It started as a way to calm the angry voice inside.
The part in your head that was furious that life wasn’t perfect and did not seem like it ever would be. That’s how you met the barbell. You had to get the angry voice out. You tried other stuff—running, cycling, maybe even beer—but the voice always came back. So you started in on the barbell … and then something happened.
When nothing else seemed to work right, be right, feel right, the barbell felt right.
You could swear, stomp, smash, and get all sorts of ugly but the barbell just took it. Took all of it. All your abuse, your hatred, your ugliness—took it all and never talked back. Never made you feel small. Never told you to smile and play nice. It was okay to be angry with the barbell, even preferred sometimes.
The barbell made you feel big, no matter how short or tiny or less-than-powerful you felt.
Once that barbell was in your callused hands with some bumpers on the ends, you were ten feet tall and had an ass that could squat the world. The barbell, used well, gave you power. And you liked it.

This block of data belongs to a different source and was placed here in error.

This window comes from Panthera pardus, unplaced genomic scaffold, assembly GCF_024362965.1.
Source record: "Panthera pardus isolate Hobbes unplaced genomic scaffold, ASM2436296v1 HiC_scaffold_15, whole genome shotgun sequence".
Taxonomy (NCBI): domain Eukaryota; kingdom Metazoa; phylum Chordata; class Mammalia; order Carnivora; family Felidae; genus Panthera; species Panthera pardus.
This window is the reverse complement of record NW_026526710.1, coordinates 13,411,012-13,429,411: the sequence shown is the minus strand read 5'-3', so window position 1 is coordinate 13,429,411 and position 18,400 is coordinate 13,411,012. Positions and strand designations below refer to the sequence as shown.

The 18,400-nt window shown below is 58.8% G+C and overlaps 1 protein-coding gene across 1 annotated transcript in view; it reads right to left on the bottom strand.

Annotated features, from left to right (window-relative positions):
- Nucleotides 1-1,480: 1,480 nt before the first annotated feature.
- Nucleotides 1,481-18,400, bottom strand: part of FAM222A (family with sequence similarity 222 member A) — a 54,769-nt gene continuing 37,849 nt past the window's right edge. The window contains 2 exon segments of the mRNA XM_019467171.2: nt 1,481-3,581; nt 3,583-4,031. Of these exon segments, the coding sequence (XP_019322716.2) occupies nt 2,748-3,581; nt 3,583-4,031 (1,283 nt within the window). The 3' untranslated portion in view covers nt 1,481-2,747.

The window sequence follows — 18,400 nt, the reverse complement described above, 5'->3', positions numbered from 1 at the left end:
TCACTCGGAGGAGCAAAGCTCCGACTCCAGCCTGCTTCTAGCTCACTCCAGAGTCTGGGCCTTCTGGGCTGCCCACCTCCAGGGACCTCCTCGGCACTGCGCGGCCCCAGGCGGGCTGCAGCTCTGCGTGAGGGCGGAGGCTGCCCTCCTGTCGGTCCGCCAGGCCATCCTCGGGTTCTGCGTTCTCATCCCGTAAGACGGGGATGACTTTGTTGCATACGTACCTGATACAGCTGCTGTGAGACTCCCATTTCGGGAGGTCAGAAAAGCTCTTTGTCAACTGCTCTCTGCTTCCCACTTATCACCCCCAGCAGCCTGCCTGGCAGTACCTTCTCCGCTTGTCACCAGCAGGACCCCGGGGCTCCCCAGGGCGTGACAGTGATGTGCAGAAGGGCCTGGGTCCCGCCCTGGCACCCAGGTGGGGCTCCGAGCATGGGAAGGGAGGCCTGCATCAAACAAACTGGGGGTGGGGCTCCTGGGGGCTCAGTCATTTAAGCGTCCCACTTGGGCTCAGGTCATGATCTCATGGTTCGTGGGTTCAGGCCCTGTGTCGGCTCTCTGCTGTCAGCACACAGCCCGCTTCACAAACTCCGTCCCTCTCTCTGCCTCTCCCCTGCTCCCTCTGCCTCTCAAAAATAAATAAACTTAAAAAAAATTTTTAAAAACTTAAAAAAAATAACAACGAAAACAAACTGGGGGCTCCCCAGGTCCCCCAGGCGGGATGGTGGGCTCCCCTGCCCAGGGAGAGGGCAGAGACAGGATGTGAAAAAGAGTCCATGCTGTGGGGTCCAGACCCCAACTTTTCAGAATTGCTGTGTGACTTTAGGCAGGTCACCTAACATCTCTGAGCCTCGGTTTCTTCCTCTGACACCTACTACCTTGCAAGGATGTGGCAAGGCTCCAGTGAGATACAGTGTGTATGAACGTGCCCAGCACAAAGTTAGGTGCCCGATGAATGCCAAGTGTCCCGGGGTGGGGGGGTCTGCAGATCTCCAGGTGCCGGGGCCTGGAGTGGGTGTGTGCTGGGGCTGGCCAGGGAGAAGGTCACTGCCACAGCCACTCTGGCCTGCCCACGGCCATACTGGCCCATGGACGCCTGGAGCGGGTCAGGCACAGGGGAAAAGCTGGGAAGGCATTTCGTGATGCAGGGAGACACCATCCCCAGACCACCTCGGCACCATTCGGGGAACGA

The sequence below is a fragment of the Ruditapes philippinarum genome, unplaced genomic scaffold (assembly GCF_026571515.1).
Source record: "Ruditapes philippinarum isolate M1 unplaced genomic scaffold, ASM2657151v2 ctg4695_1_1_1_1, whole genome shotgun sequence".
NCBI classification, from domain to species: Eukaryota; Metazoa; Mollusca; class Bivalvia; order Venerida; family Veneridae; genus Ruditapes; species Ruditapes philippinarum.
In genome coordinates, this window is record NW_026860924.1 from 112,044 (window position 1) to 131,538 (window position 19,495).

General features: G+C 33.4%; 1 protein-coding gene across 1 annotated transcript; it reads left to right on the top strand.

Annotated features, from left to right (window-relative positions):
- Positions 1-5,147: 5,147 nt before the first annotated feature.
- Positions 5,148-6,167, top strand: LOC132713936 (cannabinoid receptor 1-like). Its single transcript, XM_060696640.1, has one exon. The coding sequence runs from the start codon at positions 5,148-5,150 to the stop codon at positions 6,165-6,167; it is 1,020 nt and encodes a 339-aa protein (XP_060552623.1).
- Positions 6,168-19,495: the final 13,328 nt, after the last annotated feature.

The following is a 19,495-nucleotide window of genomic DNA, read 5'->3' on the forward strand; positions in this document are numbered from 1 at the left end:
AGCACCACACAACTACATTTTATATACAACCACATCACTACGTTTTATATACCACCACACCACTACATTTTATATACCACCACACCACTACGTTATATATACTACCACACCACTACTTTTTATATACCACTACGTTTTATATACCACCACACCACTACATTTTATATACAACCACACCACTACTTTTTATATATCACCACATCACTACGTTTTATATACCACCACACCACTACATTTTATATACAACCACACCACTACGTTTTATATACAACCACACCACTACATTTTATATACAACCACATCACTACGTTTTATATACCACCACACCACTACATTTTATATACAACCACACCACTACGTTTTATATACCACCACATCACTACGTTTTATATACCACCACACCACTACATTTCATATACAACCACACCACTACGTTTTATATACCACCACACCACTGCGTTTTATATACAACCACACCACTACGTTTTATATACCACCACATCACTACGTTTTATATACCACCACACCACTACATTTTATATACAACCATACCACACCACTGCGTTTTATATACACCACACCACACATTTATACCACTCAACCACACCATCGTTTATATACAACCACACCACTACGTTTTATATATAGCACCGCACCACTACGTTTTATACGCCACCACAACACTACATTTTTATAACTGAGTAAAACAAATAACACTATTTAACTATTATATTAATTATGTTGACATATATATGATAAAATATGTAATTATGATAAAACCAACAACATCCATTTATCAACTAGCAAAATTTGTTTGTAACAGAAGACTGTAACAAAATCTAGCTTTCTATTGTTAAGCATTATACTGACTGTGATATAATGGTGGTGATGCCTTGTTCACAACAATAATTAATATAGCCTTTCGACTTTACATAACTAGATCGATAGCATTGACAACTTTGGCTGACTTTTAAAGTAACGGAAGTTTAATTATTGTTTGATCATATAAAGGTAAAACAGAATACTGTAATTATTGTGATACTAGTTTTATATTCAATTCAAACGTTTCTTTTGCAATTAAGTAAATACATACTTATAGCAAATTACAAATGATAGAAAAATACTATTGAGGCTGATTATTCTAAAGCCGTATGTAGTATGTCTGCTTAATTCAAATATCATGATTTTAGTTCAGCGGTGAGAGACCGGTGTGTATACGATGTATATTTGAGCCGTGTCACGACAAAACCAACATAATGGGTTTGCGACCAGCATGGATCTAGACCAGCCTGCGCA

Then, somewhere, in your braying about your lifts and your times and your experience that you just couldn’t shut up about, no matter how much your family wanted to ignore you (“Mom, enough about deadlifts”) or how glazed your neighbor’s eyes got (“Holy heck, doesn’t she do anything else?”) somewhere along that way … the angry voice stopped. Vanished into the muggy night. Gone. Left. Beat it out of town.
You still pulled up the voice sometimes, conjured the edge, the grit, the bite when you needed to make things happen, but your anger was a pale comparison to what it was before. A faded glory. A bon homage to the fury of youth.
The barbell took that angry voice and gave you a new one.
And everyone wondered why you sounded so happy. Except those who had met the barbell too.